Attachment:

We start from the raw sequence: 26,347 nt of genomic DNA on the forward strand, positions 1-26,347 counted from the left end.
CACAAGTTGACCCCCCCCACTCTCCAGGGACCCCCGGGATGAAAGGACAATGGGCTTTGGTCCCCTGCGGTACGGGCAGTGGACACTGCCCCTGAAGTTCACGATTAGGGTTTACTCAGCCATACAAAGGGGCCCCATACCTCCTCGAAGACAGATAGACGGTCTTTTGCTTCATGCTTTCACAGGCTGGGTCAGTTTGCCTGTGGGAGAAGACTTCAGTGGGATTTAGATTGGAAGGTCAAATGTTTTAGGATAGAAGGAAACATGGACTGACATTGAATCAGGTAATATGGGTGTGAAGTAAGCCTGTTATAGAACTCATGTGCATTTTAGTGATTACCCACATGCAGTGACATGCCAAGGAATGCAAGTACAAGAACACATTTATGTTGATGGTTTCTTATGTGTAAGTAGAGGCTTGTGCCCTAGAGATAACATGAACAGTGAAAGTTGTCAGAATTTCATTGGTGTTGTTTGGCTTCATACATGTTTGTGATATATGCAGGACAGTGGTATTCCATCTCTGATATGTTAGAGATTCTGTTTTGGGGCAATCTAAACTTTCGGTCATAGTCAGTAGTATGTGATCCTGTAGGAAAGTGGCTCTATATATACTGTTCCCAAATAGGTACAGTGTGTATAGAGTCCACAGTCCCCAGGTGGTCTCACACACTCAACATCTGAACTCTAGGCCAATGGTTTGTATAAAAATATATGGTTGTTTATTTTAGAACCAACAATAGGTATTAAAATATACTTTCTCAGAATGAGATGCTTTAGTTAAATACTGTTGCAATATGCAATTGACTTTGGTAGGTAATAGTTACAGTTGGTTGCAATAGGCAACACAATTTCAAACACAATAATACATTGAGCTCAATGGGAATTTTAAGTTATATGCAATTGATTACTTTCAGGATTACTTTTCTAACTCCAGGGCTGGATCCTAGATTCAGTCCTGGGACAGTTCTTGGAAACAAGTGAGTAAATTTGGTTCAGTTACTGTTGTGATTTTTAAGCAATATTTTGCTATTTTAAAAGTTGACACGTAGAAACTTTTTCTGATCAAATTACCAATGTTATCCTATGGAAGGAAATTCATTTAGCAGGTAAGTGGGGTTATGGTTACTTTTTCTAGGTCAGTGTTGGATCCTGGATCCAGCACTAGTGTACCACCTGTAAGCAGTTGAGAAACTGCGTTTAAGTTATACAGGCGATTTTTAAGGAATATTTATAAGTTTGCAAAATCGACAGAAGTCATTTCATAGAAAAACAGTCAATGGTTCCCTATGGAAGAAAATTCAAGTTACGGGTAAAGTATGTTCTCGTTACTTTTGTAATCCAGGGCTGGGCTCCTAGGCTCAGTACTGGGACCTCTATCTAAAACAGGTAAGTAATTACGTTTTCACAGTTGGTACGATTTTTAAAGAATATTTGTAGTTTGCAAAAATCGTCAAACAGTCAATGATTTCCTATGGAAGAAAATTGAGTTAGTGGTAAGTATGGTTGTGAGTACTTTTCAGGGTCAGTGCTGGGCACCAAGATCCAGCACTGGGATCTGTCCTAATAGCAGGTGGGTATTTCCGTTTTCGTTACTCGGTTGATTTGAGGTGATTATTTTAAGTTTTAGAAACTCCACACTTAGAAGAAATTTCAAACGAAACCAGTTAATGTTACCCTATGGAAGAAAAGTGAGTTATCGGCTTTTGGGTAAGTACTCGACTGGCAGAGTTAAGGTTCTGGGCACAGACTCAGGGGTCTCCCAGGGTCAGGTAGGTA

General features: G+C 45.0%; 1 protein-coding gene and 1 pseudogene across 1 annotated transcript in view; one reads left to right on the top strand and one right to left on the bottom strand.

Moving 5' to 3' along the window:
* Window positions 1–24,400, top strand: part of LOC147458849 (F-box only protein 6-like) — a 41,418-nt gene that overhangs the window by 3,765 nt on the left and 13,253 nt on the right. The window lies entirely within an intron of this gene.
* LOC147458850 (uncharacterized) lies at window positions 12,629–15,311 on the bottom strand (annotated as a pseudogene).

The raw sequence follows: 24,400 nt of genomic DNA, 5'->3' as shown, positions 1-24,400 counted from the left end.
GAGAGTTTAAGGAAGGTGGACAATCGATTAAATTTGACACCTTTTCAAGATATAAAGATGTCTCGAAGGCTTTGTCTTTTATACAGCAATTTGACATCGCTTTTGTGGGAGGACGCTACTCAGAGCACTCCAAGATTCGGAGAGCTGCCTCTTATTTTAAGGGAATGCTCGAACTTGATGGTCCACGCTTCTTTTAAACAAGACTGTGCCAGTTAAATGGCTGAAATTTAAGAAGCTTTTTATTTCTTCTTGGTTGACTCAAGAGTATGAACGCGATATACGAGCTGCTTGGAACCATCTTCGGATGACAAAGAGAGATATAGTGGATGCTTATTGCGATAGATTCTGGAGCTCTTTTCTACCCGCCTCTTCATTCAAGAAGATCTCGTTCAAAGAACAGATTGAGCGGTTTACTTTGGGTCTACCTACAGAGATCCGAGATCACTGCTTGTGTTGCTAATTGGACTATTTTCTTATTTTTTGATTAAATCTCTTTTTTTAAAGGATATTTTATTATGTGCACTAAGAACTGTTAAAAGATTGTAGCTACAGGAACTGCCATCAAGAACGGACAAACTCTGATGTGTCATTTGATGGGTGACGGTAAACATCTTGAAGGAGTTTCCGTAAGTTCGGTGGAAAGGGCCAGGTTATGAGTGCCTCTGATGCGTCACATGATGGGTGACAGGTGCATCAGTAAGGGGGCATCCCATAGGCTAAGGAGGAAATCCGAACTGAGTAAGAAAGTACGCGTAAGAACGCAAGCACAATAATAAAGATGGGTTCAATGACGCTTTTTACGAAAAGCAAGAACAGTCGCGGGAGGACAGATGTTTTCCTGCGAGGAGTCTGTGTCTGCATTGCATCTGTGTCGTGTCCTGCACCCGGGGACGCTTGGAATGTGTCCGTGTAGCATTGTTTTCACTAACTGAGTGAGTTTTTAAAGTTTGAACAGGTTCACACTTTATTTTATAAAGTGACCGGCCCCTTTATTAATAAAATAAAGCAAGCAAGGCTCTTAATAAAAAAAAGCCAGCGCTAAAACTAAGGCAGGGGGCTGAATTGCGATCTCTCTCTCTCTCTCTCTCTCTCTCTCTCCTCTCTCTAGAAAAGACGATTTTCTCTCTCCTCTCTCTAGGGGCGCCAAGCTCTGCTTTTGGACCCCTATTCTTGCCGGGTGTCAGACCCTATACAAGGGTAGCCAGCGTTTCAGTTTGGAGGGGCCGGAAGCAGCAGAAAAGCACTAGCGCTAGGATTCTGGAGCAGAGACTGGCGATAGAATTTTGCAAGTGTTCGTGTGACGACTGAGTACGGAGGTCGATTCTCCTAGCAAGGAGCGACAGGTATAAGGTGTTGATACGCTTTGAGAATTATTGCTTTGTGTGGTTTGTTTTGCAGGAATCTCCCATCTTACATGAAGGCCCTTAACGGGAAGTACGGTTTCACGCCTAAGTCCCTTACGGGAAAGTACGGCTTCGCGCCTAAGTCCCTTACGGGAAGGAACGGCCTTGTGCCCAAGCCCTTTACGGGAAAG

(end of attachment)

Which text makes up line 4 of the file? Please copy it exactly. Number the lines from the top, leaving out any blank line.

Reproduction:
Moving 5' to 3' along the window: